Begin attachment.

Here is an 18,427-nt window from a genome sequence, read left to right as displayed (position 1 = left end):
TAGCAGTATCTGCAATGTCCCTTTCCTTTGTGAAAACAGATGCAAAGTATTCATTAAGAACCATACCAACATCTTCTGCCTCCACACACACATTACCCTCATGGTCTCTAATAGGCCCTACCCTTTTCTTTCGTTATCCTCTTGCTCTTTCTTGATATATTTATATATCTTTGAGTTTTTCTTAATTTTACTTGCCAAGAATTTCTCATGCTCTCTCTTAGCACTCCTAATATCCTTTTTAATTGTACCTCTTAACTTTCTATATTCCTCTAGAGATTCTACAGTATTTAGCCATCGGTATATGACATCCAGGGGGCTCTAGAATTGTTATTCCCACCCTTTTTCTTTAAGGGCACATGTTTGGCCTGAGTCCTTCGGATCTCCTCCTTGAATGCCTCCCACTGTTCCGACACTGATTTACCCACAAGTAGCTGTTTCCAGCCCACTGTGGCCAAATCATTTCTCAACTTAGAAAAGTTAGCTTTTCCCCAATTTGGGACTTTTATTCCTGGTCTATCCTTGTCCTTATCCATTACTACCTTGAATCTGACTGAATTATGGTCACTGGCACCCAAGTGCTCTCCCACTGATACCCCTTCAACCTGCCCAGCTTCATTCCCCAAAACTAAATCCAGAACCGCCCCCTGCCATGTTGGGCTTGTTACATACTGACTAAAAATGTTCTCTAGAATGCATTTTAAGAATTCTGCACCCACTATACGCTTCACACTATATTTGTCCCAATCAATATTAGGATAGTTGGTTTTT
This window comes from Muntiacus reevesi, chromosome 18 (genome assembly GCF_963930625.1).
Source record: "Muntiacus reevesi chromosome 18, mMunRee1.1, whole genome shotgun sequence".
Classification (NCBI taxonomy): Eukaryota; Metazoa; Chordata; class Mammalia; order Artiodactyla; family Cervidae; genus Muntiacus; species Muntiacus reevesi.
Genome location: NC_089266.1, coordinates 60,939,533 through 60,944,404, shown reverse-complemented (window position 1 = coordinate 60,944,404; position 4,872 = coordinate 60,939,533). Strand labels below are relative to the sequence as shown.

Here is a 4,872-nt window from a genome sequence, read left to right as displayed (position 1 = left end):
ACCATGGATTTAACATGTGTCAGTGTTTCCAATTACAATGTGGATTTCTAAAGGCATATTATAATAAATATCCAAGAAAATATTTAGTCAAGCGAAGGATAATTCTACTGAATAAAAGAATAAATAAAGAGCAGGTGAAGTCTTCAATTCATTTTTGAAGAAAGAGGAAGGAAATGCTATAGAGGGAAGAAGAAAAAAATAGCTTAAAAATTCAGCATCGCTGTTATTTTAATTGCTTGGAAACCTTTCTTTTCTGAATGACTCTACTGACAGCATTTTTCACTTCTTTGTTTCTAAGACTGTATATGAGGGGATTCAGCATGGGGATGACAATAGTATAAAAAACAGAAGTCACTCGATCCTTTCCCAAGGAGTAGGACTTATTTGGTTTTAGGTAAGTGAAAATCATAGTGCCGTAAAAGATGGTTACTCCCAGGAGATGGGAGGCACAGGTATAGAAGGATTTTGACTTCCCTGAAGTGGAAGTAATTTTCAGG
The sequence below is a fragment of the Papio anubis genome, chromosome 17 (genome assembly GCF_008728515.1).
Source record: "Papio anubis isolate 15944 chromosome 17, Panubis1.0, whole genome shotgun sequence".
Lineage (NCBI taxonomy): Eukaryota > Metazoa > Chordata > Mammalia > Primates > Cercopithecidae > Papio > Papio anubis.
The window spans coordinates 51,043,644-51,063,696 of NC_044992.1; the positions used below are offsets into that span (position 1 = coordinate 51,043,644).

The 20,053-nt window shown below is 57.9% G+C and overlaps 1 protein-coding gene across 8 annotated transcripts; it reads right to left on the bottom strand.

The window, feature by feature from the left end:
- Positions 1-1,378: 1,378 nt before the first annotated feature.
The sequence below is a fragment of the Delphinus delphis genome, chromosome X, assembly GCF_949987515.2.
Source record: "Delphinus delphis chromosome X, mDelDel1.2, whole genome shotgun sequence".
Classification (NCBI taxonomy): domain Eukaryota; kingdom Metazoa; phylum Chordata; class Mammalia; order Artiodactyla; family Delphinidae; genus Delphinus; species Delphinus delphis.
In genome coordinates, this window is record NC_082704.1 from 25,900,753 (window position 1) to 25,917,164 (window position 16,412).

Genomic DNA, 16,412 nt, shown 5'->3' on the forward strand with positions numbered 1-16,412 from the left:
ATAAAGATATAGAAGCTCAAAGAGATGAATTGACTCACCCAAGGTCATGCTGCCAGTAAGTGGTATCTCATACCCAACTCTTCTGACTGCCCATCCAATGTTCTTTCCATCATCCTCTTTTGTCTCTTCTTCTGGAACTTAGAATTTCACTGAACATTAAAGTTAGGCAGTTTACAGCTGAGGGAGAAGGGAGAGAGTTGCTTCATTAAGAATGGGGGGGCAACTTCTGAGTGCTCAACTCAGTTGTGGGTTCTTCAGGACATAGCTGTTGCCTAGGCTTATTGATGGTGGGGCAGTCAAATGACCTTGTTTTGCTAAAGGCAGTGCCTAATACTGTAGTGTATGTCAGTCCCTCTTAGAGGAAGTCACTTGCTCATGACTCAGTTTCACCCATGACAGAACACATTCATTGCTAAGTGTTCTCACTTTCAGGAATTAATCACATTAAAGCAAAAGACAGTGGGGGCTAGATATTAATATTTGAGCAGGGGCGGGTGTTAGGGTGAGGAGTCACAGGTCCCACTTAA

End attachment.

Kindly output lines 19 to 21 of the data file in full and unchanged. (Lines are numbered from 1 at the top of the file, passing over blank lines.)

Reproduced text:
In genome coordinates, this window is record NC_082704.1 from 25,900,753 (window position 1) to 25,917,164 (window position 16,412).

Genomic DNA, 16,412 nt, shown 5'->3' on the forward strand with positions numbered 1-16,412 from the left:
ATAAAGATATAGAAGCTCAAAGAGATGAATTGACTCACCCAAGGTCATGCTGCCAGTAAGTGGTATCTCATACCCAACTCTTCTGACTGCCCATCCAATGTTCTTTCCATCATCCTCTTTTGTCTCTTCTTCTGGAACTTAGAATTTCACTGAACATTAAAGTTAGGCAGTTTACAGCTGAGGGAGAAGGGAGAGAGTTGCTTCATTAAGAATGGGGGGGCAACTTCTGAGTGCTCAACTCAGTTGTGGGTTCTTCAGGACATAGCTGTTGCCTAGGCTTATTGATGGTGGGGCAGTCAAATGACCTTGTTTTGCTAAAGGCAGTGCCTAATACTGTAGTGTATGTCAGTCCCTCTTAGAGGAAGTCACTTGCTCATGACTCAGTTTCACCCATGACAGAACACATTCATTGCTAAGTGTTCTCACTTTCAGGAATTAATCACATTAAAGCAAAAGACAGTGGGGGCTAGATATTAATATTTGAGCAGGGGCGGGTGTTAGGGTGAGGAGTCACAGGTCCCACTTAA